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Title: Update and Trends in Feline Epidemiology
Authors: Carretón, Elena 
Montoya Alonso, José Alberto 
Rodríguez Escolar, Iván
Morchon Garcia, Rodrigo 
Matos Rivero, Jorge Isidoro 
García Rodríguez, Sara Nieves 
UNESCO Clasification: 310904 Medicina interna
Keywords: Cats
Issue Date: 2022
Conference: 7th European Dirofilaria and Angiostrongylus Days (ESDA 2022) 
Abstract: The epidemiology of canine heartworm disease is well known in Europe. It is known that it is an emerging disease, expanding for at least 15 years. However, the number of publications on the epidemiology of feline heartworm is still scarce. Even in those countries considered endemic, studies on the feline species are very few and not widespread, often limited to the study of clinical cases. Among the reasons, there is the difficulty in diagnosing this pathology in the feline species. Also, that the symptoms are often confused with other more frequent respiratory diseases. Furthermore, many cats tolerate the infection without any noticeable clinical signs or with signs manifested only transiently; sometimes, sudden death may arise without warning. Although timidly, the number of studies has been increasing, thanks to a greater awareness of the disease in this species, outlining an epidemiological picture of feline heartworm similar to that of canines, demonstrating the spread of this parasitic disease among cats as well. Its presence is consolidated in endemic countries such as Spain, Portugal, Italy and Greece, where published studies are increasing. In Spain, a recent study has reported a seroprevalence of 9.4%, with a similar distribution to canines: the highest seroprevalences were reported in the Canary Islands (19.2%), Balearic Islands (16%) and Mediterranean coast (9.2–11.2%). The case of the Canary Islands is especially noteworthy, where an increase in seroprevalence in cats has been observed over the years, contrary to what happens in dogs. On the other hand, cases have also been described in the north of the country, until recently considered free of the disease. In Portugal, feline prevalence studies are relatively recent, but demonstrate the important presence of this parasite in the cats living in the country. The different seroprevalences reported varied from 15% in the center of Portugal, 17.5% in the north-center, 5% in southern Portugal, or recently a prevalence of 3.5% in Madeira, an island of which a high prevalence in dogs was already known. In Italy, D. immitis is endemic in northern Italy and has now spread all over the country, which shows a current change of distribution of this parasite throughout the Italian territory while canine and feline heartworm infection is more frequently diagnosed in southern regions. Feline heartworm showed varied prevalences in northern Italy, between 7 and 27%. In regions of central Italy heterogeneous prevalences were reported as well (from 0.3% to 23.5%). Furthermore, new infections have been reported in southern Italy. In Greece, the first feline study was carried out in the north of the country, reporting a prevalence of 3%. The first descriptions are also beginning to appear in new endemic countries: interestingly, microfilariae of D. immitis were detected in the urine, but not in the blood, of a cat in southern France. In Germany, a retrospective study from 2012 to 2020 identified heartworm in three cats in 2012, while in Austria, the first case of autochthonous feline heartworm is published in 2012. In Bulgaria and Romania, the first reports on feline D. immitis infection also have been documented.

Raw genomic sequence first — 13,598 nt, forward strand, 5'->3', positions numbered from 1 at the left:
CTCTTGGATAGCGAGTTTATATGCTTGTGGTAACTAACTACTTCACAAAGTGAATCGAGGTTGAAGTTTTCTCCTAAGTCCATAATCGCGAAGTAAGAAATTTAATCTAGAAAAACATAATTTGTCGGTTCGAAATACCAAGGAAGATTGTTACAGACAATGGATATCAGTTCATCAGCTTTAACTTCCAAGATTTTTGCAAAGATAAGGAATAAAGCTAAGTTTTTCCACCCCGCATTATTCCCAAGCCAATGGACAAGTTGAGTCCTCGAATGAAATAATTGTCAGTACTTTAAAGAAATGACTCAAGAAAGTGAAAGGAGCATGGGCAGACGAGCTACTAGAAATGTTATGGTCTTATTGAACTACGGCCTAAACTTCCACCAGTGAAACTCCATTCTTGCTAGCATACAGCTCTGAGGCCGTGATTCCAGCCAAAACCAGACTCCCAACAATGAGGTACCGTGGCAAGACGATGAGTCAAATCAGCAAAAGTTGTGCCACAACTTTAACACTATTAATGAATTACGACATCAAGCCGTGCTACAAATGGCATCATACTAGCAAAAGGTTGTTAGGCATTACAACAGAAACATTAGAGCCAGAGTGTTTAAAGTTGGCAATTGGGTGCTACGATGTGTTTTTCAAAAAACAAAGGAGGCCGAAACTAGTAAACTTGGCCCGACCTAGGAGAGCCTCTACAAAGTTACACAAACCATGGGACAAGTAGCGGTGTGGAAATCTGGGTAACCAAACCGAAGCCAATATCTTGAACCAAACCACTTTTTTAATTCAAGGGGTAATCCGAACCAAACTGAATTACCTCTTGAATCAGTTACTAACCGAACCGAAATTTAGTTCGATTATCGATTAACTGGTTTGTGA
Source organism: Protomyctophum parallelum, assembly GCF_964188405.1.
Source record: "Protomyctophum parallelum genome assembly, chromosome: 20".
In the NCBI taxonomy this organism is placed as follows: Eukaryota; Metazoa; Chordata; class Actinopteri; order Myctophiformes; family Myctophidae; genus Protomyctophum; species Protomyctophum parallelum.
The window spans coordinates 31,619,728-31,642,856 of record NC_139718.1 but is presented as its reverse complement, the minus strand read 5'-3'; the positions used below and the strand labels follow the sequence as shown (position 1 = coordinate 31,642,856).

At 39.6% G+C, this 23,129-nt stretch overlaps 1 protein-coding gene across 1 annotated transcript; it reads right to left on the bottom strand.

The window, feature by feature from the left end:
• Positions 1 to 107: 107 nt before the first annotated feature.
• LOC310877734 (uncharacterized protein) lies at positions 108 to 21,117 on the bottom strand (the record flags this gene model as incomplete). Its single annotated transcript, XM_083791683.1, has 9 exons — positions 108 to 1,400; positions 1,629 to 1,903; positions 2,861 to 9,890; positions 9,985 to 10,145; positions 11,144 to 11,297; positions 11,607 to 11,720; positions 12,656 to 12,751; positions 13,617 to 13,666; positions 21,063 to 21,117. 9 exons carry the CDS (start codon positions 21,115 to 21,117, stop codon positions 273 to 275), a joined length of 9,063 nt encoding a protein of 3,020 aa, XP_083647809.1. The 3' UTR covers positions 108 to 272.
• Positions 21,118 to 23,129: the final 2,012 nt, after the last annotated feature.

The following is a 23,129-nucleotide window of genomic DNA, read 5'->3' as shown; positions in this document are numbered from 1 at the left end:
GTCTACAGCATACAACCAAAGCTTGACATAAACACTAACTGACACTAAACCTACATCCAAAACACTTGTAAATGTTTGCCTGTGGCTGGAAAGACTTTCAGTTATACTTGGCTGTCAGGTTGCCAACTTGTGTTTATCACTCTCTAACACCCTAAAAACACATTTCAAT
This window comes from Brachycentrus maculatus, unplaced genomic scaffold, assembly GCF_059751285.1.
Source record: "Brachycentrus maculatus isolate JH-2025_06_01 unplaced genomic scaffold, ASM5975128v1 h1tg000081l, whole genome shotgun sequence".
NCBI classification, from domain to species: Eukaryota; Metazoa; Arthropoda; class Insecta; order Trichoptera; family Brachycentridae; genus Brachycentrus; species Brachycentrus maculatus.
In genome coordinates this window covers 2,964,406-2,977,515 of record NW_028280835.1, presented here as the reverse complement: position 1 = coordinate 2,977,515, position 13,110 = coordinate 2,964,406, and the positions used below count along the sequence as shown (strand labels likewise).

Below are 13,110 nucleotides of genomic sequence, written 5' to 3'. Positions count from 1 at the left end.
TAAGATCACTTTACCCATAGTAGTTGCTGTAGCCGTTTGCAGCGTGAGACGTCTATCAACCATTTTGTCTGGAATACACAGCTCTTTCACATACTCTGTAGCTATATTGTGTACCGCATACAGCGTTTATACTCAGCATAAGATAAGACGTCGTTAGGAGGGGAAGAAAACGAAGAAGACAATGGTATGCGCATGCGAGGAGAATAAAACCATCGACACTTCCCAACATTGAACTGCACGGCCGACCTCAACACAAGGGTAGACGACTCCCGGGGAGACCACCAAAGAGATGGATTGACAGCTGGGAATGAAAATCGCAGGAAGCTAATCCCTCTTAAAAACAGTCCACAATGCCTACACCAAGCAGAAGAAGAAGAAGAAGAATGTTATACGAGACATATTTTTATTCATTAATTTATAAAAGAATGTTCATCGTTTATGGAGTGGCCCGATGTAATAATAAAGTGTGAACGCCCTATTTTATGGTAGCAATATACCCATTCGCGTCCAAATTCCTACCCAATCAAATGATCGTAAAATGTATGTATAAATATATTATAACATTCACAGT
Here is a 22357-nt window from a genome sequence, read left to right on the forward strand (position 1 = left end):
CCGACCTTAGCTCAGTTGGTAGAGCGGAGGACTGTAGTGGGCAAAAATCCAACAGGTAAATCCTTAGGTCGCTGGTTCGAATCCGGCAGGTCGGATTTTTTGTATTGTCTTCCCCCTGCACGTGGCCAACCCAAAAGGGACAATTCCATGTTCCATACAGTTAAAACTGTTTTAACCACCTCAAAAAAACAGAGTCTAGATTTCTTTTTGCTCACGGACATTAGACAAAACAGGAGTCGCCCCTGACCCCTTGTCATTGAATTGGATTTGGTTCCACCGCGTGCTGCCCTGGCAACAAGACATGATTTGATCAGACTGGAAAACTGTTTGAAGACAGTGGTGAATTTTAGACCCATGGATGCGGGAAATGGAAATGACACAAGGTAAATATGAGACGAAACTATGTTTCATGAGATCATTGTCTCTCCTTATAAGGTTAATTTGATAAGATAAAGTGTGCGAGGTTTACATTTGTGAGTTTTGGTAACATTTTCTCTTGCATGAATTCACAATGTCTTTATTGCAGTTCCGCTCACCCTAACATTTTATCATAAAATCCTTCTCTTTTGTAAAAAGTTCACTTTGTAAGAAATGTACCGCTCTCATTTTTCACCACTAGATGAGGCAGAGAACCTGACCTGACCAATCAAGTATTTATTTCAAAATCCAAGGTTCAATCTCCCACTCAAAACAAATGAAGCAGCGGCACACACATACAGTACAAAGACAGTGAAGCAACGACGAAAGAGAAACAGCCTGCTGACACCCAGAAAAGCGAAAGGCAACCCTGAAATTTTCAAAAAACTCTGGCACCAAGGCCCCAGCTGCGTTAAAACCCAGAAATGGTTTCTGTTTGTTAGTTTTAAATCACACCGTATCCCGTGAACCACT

ISBN: 978-84-09-42834-2
Source: Seventh European Dirofilaria and Angiostrongylus Days 23-24 September, 2022. I-11, p. 36
Appears in Collections:Ponencias
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